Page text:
The Art of the Start covers everything we need to know about the subject–from the nitty-gritty of picking our partners, to the Harvard Business School rigor of attracting venture capitalists; from the basics of finding our company’s niche, to the advanced strategies of pitching to investors. Throughout the book, Guy gives us the GIST (Great Ideas for Starting Things) of every topic with sharp, bullet point takeaways, such as the following:

  • “It’s much easier to do things right from the start than to fix them later” (p.14).
  • “…the genesis of great companies is answering simple questions that change the world…” (p.15).
  • “…find a viable sweet spot in the market” (p. 16).
  • “If you make meaning, you’ll probably make money” (p.18).
  • “People want more than information….They want faith–faith in you, your product, your success, and in the story you tell” (p.42).
  • “Put the best interests of others at heart” (p.142).
  • “Feature your customers” (p. 146). 

Ultimately, The Art of the Start is a meta-guide to making a product or service and marketing it to the masses. It’s a self-aware, self-starting, endless regress of ideas that mirror themselves the more we replicate them in our own entrepreneurial adventures. 

The main message is that we can, indeed, see ourselves in others, conceive a product or service we would like to have, and then safely assume that others would too. We can empower ourselves by being ourselves, realizing our dreams as we envision filling a gap or lack in the lives of others. That is, as we actualize our visions by doing unto others, the good karma will come back around to us in the shape of success. By doing everything not for money, but despite money, not for ourselves, but for others, we can build businesses, audiences, and circles of customers who are believers in what we do.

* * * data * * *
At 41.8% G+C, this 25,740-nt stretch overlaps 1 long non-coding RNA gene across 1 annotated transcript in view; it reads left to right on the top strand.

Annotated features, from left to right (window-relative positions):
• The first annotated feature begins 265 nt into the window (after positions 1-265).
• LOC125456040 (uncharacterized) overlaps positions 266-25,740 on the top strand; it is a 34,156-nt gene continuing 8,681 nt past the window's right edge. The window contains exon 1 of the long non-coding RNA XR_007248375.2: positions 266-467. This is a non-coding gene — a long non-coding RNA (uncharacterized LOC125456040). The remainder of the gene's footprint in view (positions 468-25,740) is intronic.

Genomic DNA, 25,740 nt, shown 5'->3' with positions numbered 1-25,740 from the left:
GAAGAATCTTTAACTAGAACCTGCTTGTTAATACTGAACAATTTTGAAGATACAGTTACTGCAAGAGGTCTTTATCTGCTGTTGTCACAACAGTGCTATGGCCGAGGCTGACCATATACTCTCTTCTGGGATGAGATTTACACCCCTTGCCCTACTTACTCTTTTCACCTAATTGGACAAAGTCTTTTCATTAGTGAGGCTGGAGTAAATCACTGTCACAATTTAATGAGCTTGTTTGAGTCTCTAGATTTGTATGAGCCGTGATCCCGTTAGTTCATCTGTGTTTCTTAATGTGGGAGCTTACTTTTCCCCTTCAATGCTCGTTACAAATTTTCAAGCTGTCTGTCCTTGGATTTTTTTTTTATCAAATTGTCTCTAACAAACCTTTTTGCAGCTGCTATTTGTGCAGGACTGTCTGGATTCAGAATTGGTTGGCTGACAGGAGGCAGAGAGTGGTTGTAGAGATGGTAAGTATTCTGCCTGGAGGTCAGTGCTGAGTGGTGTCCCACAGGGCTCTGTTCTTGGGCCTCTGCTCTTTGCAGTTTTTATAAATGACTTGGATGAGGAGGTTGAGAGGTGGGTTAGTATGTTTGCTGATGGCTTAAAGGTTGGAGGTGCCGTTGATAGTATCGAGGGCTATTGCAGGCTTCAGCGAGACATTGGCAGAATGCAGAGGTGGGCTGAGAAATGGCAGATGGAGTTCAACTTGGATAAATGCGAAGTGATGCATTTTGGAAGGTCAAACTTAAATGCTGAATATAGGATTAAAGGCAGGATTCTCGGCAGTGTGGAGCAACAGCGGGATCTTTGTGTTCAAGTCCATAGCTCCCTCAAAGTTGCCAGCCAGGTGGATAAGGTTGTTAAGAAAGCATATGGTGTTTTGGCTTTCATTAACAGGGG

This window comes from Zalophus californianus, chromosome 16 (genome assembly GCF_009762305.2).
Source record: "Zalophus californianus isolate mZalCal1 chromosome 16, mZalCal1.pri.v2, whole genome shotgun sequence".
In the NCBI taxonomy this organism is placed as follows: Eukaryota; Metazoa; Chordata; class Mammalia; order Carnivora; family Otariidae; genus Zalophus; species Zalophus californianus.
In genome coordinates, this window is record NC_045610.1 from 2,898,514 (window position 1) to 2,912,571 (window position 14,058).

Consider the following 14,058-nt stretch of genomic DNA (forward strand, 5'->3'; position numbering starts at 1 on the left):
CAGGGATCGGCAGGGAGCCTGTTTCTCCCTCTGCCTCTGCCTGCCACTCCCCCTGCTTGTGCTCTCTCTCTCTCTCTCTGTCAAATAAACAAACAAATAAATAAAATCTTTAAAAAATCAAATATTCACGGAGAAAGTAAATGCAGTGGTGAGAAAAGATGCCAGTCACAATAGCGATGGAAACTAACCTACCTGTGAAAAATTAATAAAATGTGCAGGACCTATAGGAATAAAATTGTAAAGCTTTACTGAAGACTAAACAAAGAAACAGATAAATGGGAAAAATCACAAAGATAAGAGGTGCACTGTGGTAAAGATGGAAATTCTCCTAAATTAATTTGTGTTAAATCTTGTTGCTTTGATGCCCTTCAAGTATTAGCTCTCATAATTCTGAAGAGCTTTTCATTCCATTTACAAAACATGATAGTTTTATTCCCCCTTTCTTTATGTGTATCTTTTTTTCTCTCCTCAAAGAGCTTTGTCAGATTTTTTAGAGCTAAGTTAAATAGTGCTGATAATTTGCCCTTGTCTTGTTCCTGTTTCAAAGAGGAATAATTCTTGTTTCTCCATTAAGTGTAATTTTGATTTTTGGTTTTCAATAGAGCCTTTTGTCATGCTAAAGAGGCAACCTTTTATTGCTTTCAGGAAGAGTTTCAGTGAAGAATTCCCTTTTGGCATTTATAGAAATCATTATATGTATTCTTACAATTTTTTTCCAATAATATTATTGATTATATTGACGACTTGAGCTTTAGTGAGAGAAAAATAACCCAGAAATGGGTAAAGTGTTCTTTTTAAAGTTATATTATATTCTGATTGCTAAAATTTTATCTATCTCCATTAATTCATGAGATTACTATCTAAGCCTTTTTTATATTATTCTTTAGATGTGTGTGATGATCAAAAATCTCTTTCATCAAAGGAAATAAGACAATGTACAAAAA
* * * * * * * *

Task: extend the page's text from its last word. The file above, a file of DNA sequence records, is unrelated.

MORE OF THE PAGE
Guy Kawasaki AuthorAs Guy sums it up: “The bottom line is that you should do everything you can to foster an ecosystem around your product. It is a powerful tool to increase the satisfaction of your believers and to attract new believers with greater ease–in short, making your product endure” (p. 210).


The Art of the Start 2.0 transcends other “business” books in the same way great companies transcend their competitors: it is enchanting, magical, fascinating, human, and humane. Both practical and whimsical, logical and serendipitous, if we follow its path, we, too, could become like Guy: “…someone who is ethical, graceful, and admirable.” What a concept for the 21st century business world!

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5 Keys to Writing a Great Press Release

Whether you’re an entrepreneur, business leader, non-profit organizer, community activist, inventor, or author, at some point you’ll need to write a press release. A Press Release is the perfect tool that lets the outside world communicate with those who distribute news. A well-written press release is an effective tool that contributes to your promotional success.

It’s important to remember that your press release will be edited or changed somewhat. A press release in and of itself is not news–rather, it carries news. Your goal in sending a press release is to gain attention and have people contact you for more information on your idea, concept, or product.

1) The title must attract attention.


Your title needs to tease at the news in your press release. A title must get your audience to read the entire press release to learn more about your news.

Here are good and bad examples of titles: